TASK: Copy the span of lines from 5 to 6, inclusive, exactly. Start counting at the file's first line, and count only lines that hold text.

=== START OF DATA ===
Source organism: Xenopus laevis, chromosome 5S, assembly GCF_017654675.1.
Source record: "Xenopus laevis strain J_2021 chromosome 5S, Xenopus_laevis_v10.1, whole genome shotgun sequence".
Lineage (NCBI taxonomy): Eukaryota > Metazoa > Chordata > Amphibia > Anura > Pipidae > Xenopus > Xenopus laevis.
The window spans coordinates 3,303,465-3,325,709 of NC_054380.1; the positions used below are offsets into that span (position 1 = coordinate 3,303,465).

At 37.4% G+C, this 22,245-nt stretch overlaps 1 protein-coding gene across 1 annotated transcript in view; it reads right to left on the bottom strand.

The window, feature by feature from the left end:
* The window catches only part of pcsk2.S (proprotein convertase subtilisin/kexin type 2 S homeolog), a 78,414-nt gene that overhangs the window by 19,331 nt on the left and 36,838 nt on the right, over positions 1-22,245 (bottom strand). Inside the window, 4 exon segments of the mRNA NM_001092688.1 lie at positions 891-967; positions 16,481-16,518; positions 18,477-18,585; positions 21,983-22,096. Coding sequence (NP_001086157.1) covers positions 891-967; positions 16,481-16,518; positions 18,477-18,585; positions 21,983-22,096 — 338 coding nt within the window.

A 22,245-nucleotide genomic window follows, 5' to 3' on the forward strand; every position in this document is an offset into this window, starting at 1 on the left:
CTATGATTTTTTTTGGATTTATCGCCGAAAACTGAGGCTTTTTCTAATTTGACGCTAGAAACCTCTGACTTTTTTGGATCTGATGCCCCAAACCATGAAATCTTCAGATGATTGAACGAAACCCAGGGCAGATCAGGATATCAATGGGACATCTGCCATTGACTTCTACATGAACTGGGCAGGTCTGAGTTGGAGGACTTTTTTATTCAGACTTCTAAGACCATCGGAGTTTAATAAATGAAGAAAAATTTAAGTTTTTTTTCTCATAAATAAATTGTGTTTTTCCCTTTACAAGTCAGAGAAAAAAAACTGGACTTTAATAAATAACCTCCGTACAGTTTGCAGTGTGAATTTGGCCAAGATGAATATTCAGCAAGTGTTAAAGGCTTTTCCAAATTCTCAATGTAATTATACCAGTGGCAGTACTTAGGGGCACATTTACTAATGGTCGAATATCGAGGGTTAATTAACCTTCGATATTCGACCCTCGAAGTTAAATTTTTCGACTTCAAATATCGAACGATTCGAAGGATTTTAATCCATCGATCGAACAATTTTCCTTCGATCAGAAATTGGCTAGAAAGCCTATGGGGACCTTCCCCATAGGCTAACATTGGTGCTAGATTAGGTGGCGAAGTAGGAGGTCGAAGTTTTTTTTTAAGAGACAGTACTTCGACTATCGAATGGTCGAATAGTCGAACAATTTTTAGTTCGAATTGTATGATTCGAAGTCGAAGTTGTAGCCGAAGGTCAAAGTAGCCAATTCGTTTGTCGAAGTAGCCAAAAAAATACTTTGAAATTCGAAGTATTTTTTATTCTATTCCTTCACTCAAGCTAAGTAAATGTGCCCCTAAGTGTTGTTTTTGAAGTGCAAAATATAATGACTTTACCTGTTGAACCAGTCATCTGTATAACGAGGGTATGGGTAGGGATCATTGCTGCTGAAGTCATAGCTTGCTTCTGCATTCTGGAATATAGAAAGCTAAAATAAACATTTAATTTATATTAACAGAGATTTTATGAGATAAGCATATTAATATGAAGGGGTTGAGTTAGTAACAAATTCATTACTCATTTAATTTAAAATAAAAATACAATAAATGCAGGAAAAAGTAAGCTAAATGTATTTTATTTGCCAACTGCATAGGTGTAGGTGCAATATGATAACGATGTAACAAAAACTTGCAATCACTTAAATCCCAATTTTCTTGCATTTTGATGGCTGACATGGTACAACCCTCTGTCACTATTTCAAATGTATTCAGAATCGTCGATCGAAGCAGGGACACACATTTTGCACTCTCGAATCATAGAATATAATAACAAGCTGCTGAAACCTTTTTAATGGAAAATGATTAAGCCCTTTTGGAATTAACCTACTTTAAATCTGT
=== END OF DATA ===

At 37.4% G+C, this 22,245-nt stretch overlaps 1 protein-coding gene across 1 annotated transcript in view; it reads right to left on the bottom strand.

The window, feature by feature from the left end: